Revealing the effect of anion exchange resin conditioning on the pH and natural organic matter model compounds removal mechanisms
“Natural organic matter (NOM) negatively affects water quality and can cause serious issues during water treatment processes. Anion exchange resins (AER) have already proven their effectiveness to remove a major part of this NOM. However, due to its complexity, understanding and improving NOM removal remains challenging. This study aimed to provide in-depth insights in NOM removal with macroporous styrenic weak (WBA), strong (SBA) and combined weak/strong basic AER. Batch experiments were performed with resins in two industrially relevant counter ion forms: OH- and free base form for SBA and WBA resins respectively, using NaOH conditioning, and Cl- form resins using NaCl and HCl conditioning for SBA and WBA resins respectively. Synthetic water containing model compounds for different NOM fractions was used, focussing on the biopolymer fraction which is typically poorly removed by classical ion exchange processes and is a known disinfection by-product precursor in drinking water. The applied resin conditioning procedure influenced the equilibrium pH and consequently NOM removal efficiency and mechanisms. When ion exchange is the dominant driving force for NOM removal, the Cl- form proved to be most efficient. For uncharged NOM containing hydroxyl groups, SBA resins in the OH- form are preferable due to H-bonding. Adsorption of aromatic NOM through π-π interactions with the polystyrene backbone was not affected by the resin conditioning. This work clearly demonstrates that not only the AER type, but also the conditioning procedure and the corresponding counter ion form play a key role in the design of successful NOM removal processes.”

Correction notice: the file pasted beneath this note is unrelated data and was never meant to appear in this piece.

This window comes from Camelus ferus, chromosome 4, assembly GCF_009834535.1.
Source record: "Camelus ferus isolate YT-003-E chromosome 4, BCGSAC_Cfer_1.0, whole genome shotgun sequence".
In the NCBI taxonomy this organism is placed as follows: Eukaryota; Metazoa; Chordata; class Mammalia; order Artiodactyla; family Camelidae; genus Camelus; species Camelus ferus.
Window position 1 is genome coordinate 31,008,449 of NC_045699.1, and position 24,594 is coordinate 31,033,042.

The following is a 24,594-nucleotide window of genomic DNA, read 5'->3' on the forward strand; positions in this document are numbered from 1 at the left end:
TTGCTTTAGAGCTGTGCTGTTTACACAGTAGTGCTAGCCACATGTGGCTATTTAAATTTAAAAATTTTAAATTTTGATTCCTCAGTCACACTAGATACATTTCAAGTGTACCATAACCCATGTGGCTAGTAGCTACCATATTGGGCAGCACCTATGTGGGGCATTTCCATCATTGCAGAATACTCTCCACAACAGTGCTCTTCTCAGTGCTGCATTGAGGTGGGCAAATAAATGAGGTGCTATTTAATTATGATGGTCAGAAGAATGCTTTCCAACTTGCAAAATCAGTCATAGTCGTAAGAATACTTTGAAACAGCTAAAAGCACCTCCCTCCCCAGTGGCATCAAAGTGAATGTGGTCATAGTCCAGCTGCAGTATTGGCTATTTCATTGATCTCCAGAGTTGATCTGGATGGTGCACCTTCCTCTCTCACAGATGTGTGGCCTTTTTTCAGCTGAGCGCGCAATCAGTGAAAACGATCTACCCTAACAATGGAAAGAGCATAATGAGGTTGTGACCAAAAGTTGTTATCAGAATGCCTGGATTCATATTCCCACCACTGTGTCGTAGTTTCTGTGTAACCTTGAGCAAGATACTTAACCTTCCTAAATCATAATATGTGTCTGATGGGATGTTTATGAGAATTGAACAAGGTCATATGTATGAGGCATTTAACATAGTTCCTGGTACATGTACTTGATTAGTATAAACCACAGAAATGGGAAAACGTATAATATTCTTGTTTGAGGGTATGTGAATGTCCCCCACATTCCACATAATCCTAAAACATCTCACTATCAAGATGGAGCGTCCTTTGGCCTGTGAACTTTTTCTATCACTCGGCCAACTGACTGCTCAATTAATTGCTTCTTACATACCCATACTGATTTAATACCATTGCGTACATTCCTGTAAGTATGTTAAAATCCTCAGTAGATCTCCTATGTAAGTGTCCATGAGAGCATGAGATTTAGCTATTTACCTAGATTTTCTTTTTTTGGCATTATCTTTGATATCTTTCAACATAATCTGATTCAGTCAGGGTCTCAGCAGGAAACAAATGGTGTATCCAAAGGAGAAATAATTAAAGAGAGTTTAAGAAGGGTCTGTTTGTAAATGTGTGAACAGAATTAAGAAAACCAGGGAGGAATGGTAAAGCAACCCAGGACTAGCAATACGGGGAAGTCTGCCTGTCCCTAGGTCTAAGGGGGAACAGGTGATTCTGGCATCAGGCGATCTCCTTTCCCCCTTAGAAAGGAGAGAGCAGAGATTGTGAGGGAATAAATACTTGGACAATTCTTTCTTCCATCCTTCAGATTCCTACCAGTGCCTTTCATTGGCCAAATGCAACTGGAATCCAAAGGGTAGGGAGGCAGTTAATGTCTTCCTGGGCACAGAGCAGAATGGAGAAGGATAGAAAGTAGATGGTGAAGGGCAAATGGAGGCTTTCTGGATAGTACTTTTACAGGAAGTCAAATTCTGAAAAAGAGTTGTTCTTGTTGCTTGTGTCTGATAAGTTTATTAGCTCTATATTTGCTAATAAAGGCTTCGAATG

(Citation: Laforce, E., Stals, I., Cornelissen, E.R., et.al. – Revealing the effect of anion exchange resin conditioning on the pH and natural organic matter model compounds removal mechanisms – Journal of Environmental Chemical Engineering 10(2022)5, art. no.108315 – DOI: 10.1016/j.jece.2022.108315)
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